Consider this scenario: an email arrives, sent out to you and all your colleagues, describing a party that is coming up for your section, and a volunteer is needed to organize the event. Or perhaps the email is a request to serve on a committee for your section. It might even be an email needing someone to fill in for a shift that a colleague won't be able to staff. Think about who is the most likely of your colleagues to respond to those emails indicating a willingness to volunteer.
Now, consider this: Is the person you thought about a man or a woman?
Research has suggested that women are more likely to volunteer for non-promotable tasks than men. These are tasks that are not likely to impact the performance assessments that determine whether an individual would be considered for a promotion.
What is considered non-promotable work varies depending on your organization and department. For work to be promotable, it generally should align with the organization's mission and goals. For example, a physician who provides patient-centered clinical care and receives positive feedback from patients and colleagues is performing work that would be aligned with a hospital's goal of providing quality patient care. But if that physician decreases work on clinical care and instead helps onboard new clinicians, that physician might receive feedback about decreased clinical productivity at a performance assessment. The work should also be specific to your skills, rather than work that most individuals in an organization could perform. For example, many people could arrange a party for colleagues. However, publishing a research paper involves specific skills and demonstrates your expertise related to a topic.
Women volunteering for non-promotable tasks is a potential contributing factor to the reasons that women physicians at academic medical centers are less likely to be promoted to associate or full professor, according to an NEJM study. This paper indicates that, as of 2014, 38% of full-time medical school faculty members were women physicians, but only 21% of full professors were women physicians. While there are many contributing factors to the differences in promotion, women working less on tasks that contribute to promotion might be an impact factor.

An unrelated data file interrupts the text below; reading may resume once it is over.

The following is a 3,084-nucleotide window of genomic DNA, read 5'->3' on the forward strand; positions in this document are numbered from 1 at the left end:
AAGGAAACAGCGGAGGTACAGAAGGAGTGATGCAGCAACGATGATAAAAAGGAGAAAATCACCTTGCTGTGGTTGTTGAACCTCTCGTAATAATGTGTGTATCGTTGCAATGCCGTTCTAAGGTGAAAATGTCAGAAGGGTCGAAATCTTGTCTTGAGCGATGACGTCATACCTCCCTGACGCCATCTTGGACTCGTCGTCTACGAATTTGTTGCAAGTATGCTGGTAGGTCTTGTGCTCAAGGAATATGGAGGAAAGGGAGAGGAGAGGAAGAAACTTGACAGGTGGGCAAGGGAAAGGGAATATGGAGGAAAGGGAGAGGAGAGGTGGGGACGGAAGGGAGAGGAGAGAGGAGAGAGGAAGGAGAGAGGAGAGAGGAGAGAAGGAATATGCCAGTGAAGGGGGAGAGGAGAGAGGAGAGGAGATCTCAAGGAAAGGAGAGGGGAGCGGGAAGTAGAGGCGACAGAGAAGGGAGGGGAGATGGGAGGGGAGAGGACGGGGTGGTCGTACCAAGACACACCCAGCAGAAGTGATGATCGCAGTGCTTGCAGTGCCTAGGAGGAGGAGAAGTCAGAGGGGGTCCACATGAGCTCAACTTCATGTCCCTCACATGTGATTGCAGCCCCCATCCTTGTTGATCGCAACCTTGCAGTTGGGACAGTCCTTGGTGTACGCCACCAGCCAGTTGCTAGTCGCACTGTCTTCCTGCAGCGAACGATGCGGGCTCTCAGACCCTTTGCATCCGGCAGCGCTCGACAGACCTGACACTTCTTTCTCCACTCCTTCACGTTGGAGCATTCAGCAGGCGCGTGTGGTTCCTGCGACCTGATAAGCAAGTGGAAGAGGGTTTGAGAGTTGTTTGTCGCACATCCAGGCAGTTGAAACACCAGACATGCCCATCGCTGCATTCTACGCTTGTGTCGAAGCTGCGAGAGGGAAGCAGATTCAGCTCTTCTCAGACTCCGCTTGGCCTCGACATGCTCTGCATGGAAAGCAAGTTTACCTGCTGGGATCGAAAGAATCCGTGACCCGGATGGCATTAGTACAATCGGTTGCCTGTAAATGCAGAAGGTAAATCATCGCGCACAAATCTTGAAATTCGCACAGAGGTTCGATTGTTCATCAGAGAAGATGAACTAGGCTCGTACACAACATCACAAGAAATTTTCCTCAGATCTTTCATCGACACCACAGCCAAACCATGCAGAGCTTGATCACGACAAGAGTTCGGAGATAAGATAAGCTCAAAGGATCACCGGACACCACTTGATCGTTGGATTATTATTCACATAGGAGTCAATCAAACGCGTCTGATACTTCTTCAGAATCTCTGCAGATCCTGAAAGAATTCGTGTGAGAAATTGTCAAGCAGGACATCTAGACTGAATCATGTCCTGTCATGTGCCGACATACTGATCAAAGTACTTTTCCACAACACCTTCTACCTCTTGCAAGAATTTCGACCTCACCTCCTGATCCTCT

It’s worth nothing that though it might not directly benefit the individuals who volunteer, non-promotable work might be important for the functioning of an organization. For example, assisting with onboarding a new colleague to your section is important for an organization, even though this work might not be associated with direct benefits for the volunteer. But as previously indicated, volunteering for non-promotable tasks could even have a negative impact on a person's opportunity for promotion. The work that is invested into organizing a party could have been spent on an activity such as preparing a lecture for grand rounds that would be reflected in a performance assessment. However, you might enjoy volunteering for activities like organizing a party for colleagues. In that scenario, it might be helpful to email your supervisor and express the reason that you’re excited for picking up certain volunteer work to make your supervisor recognize the skills that you’re using for that work and perhaps to be selected for other opportunities. For example, a sample email could be: “I wanted to share some work that I recently did for our section. I was excited to volunteer to organize the party for our new colleagues that were onboarding for our section. This was an opportunity to make use of my organizational and delegation skills, as well as using limited funding to make an event that people really enjoyed. I wanted to share this with you since the skills used to make this party a success could also be easily applied to other work, and I would be very interested in hearing about any opportunities in our section where I could apply my skills to more academic work.”